Music Web Site: Breach Exposed Accounts
Credit card data on Bananas.com music and gear Web site compromised, with several victims coming forward.
A musical instrument and sound gear Web site that advertises its relationship with artists such as Dave Matthews, Carlos Santana and Mary J. Blige notified some customers that their credit card information may have been stolen.
The warning, which came more than a month after someone broke into Bananas.com, was delivered Wednesday after The Associated Press inquired about the breach. The San Rafael-based company said none of its celebrity clients was among the 274 people notified.
Web site operators still are trying to determine how the intruder gained access. Following the discovery, administrators changed passwords and added other safeguards to restrict unauthorized access to the system, Bananas.com owner J.D. Sharp said.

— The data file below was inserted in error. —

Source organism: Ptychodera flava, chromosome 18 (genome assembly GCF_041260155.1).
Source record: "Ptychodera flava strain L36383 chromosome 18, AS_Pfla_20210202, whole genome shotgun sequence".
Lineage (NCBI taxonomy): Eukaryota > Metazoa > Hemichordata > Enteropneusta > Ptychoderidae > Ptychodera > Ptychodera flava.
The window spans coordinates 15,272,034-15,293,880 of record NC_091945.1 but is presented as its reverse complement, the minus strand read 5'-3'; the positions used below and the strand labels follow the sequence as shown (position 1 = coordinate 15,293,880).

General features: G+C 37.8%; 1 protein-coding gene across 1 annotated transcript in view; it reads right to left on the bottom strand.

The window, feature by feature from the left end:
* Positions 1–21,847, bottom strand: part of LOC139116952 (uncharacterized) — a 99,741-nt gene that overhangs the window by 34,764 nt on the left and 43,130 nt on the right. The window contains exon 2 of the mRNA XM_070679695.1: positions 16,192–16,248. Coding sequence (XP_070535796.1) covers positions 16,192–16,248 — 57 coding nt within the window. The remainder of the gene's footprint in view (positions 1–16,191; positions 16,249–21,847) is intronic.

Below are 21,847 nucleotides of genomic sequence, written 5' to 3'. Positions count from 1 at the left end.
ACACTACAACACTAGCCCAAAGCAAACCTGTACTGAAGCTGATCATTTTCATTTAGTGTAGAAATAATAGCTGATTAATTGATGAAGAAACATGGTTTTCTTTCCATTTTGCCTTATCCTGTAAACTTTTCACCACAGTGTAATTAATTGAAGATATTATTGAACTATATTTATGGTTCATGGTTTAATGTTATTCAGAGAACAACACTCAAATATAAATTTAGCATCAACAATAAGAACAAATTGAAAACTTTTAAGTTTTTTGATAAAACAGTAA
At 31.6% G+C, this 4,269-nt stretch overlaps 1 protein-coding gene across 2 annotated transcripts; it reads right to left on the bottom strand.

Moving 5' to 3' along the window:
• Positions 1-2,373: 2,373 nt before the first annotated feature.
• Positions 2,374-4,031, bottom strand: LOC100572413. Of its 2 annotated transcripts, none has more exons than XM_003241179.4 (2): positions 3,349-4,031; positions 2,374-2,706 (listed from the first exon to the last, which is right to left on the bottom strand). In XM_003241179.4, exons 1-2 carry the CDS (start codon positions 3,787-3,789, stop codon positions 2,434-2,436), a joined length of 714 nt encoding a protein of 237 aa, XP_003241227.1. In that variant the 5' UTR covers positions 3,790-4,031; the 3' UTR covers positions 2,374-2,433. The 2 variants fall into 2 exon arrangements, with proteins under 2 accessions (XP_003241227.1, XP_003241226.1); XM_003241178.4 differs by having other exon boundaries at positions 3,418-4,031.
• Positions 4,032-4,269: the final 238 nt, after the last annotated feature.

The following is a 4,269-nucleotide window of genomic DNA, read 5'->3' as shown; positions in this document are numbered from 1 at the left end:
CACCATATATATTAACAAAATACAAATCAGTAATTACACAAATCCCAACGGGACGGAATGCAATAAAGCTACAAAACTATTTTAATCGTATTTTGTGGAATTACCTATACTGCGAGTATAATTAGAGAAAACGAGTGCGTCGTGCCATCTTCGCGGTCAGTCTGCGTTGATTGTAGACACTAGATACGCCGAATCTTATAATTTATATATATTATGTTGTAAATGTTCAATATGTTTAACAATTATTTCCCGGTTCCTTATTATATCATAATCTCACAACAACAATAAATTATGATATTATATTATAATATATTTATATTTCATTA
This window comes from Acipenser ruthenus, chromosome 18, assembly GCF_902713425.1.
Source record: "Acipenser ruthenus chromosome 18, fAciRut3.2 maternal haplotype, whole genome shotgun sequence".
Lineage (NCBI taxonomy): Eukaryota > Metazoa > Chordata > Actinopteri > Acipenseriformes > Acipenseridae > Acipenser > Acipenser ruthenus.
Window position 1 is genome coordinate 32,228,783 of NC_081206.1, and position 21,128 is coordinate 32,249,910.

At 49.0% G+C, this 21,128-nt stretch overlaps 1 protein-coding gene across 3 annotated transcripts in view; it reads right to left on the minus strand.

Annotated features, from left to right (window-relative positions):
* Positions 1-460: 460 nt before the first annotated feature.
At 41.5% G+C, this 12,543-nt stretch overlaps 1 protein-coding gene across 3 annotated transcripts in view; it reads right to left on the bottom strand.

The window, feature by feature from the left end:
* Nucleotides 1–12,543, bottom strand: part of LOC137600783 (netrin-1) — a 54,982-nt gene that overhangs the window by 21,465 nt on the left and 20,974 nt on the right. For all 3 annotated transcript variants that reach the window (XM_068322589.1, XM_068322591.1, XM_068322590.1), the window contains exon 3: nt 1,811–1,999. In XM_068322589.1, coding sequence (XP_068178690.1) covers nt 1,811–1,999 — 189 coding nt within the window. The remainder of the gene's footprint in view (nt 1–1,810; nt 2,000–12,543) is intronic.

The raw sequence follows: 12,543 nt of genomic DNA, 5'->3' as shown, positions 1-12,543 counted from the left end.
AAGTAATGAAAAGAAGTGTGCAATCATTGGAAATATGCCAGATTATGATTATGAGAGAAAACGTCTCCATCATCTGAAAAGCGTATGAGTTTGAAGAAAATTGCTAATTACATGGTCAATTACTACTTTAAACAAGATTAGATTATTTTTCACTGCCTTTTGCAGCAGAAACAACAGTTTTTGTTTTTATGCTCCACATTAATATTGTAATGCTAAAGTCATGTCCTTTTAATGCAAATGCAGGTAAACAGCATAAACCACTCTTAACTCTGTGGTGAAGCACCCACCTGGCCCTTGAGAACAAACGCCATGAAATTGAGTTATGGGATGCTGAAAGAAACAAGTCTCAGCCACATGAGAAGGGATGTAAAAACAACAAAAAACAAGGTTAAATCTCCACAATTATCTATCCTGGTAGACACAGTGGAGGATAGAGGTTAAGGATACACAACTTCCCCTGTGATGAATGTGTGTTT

The breach was discovered after an individual identified only by the screen name SmookeR advertised in an Internet chat room the sale of compromised credit card information. In late February, SmookeR released the names, addresses, phone numbers and credit card numbers of at least 31 people who had recently placed orders at the company.
"I'm a little stunned I'm the victim of something you read about a lot but don't expect to have happen to me," said Patrick Klein, 42, a musician living in Queens, N.Y. He said he received a call from the bank that issued his credit card asking if he authorized charges that originated in France.
Dan Clements, chief executive of CardCops, a company that helps shield consumers from identity theft, said he e-mailed evidence of the intrusion to an employee at Bananas.com on March 1 but never got a response.
The employee was on vacation and never got the messages, Sharp said.